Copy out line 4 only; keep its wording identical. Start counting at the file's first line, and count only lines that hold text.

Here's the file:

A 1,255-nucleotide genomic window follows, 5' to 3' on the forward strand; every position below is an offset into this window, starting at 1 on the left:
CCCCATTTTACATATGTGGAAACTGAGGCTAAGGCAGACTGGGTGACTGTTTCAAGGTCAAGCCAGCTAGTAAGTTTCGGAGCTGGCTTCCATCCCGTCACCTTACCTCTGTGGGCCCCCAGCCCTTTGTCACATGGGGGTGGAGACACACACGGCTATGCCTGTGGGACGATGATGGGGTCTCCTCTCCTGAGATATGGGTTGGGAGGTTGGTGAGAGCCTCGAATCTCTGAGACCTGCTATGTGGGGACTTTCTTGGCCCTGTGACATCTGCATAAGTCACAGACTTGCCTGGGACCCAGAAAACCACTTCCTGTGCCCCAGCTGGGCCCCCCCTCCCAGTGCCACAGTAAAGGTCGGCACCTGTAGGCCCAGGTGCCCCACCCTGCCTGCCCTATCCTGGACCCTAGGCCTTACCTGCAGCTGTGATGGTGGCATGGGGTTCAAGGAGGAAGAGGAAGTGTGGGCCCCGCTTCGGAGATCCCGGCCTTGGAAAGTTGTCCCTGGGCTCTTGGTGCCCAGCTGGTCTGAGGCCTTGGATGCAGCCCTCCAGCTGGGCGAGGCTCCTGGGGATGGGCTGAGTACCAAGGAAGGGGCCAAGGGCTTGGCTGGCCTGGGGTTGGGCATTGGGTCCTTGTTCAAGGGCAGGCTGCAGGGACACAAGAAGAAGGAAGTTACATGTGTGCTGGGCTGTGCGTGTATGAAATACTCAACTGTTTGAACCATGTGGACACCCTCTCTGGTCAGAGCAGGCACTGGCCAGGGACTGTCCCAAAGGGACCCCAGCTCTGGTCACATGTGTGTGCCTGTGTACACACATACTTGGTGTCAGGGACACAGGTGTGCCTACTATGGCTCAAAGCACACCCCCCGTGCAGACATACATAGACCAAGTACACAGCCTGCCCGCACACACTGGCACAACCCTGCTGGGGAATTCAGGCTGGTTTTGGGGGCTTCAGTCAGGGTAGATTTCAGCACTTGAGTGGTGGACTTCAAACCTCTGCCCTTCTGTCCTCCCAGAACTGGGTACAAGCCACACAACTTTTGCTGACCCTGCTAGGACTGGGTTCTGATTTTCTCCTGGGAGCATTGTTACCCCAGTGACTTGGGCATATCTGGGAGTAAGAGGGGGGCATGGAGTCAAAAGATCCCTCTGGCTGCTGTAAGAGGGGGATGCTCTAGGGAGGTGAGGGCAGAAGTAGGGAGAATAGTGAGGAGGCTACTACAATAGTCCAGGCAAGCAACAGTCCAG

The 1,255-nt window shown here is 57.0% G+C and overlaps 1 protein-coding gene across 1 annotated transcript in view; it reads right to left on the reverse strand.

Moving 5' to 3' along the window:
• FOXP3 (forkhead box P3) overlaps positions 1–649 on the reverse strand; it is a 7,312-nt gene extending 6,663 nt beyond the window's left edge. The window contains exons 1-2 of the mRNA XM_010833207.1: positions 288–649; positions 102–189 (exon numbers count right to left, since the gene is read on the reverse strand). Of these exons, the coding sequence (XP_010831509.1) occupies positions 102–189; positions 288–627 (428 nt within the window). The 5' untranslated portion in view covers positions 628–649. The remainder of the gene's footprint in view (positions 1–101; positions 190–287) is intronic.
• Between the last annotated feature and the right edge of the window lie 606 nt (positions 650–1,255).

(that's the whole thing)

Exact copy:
Moving 5' to 3' along the window: